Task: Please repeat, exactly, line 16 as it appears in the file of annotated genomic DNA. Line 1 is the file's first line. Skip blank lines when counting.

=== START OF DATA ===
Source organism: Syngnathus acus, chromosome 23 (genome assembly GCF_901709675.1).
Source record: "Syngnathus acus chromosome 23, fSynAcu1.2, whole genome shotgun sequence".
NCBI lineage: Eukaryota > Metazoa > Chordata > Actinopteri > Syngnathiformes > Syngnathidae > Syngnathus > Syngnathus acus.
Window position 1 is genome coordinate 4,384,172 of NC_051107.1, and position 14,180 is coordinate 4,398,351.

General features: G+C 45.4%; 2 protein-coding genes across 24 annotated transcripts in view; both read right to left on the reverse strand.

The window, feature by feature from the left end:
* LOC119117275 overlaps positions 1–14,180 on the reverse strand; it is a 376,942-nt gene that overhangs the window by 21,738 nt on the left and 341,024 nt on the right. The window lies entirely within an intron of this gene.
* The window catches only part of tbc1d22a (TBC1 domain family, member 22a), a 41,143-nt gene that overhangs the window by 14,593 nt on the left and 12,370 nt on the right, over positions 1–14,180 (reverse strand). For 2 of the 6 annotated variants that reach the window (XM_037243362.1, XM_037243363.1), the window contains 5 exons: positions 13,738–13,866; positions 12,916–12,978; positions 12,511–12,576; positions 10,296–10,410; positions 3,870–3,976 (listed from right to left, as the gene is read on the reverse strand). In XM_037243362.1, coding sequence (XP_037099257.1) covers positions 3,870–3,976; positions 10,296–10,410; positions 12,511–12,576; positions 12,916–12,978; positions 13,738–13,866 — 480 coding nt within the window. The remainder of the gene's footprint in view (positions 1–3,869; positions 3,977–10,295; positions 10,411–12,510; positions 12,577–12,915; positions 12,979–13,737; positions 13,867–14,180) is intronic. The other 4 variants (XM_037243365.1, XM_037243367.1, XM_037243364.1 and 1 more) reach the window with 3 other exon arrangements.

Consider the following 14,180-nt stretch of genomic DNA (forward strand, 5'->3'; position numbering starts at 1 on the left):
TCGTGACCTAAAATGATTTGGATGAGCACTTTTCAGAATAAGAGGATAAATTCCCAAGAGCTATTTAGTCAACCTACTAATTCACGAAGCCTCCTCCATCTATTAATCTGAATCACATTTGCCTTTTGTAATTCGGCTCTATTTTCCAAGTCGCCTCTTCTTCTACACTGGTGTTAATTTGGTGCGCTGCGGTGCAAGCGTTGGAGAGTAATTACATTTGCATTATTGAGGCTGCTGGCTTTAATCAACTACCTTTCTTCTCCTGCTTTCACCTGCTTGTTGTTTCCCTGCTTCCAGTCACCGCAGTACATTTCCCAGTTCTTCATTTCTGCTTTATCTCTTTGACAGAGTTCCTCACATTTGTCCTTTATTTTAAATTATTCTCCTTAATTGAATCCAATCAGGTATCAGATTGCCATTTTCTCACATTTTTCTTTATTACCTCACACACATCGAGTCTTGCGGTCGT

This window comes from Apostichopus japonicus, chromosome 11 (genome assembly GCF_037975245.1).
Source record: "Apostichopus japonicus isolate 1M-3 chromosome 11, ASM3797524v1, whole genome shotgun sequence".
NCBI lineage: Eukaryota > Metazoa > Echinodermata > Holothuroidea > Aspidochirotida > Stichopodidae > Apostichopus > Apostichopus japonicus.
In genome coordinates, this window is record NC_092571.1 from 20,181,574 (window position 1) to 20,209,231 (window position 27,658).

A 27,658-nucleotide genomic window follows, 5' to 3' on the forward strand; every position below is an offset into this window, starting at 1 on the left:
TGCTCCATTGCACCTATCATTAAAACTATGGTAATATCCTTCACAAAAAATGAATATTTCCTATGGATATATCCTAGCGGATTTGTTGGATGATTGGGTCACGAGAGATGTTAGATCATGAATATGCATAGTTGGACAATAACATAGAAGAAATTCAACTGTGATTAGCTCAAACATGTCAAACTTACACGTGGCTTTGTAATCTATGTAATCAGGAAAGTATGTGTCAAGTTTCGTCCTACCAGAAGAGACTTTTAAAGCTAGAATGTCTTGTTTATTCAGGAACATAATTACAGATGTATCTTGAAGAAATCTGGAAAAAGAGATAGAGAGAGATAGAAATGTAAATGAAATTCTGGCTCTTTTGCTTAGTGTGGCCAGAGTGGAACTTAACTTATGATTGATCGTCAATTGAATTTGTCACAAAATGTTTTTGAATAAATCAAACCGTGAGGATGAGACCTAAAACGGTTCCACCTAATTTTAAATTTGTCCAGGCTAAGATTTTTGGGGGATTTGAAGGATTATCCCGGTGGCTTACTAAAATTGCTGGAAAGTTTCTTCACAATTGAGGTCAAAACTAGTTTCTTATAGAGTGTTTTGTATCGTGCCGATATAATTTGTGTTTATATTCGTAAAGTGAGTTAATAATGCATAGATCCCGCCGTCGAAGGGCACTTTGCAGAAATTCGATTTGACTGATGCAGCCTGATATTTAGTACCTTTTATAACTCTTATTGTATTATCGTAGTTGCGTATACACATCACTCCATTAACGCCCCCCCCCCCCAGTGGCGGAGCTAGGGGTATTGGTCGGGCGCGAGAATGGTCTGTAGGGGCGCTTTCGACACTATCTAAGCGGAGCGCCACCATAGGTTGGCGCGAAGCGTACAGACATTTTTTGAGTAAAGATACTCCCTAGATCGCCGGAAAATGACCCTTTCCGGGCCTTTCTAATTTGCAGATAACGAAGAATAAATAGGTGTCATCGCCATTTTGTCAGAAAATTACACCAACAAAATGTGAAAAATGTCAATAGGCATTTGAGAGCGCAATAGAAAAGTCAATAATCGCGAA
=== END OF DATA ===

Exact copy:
TGCTCCATTGCACCTATCATTAAAACTATGGTAATATCCTTCACAAAAAATGAATATTTCCTATGGATATATCCTAGCGGATTTGTTGGATGATTGGGTCACGAGAGATGTTAGATCATGAATATGCATAGTTGGACAATAACATAGAAGAAATTCAACTGTGATTAGCTCAAACATGTCAAACTTACACGTGGCTTTGTAATCTATGTAATCAGGAAAGTATGTGTCAAGTTTCGTCCTACCAGAAGAGACTTTTAAAGCTAGAATGTCTTGTTTATTCAGGAACATAATTACAGATGTATCTTGAAGAAATCTGGAAAAAGAGATAGAGAGAGATAGAAATGTAAATGAAATTCTGGCTCTTTTGCTTAGTGTGGCCAGAGTGGAACTTAACTTATGATTGATCGTCAATTGAATTTGTCACAAAATGTTTTTGAATAAATCAAACCGTGAGGATGAGACCTAAAACGGTTCCACCTAATTTTAAATTTGTCCAGGCTAAGATTTTTGGGGGATTTGAAGGATTATCCCGGTGGCTTACTAAAATTGCTGGAAAGTTTCTTCACAATTGAGGTCAAAACTAGTTTCTTATAGAGTGTTTTGTATCGTGCCGATATAATTTGTGTTTATATTCGTAAAGTGAGTTAATAATGCATAGATCCCGCCGTCGAAGGGCACTTTGCAGAAATTCGATTTGACTGATGCAGCCTGATATTTAGTACCTTTTATAACTCTTATTGTATTATCGTAGTTGCGTATACACATCACTCCATTAACGCCCCCCCCCCCCAGTGGCGGAGCTAGGGGTATTGGTCGGGCGCGAGAATGGTCTGTAGGGGCGCTTTCGACACTATCTAAGCGGAGCGCCACCATAGGTTGGCGCGAAGCGTACAGACATTTTTTGAGTAAAGATACTCCCTAGATCGCCGGAAAATGACCCTTTCCGGGCCTTTCTAATTTGCAGATAACGAAGAATAAATAGGTGTCATCGCCATTTTGTCAGAAAATTACACCAACAAAATGTGAAAAATGTCAATAGGCATTTGAGAGCGCAATAGAAAAGTCAATAATCGCGAA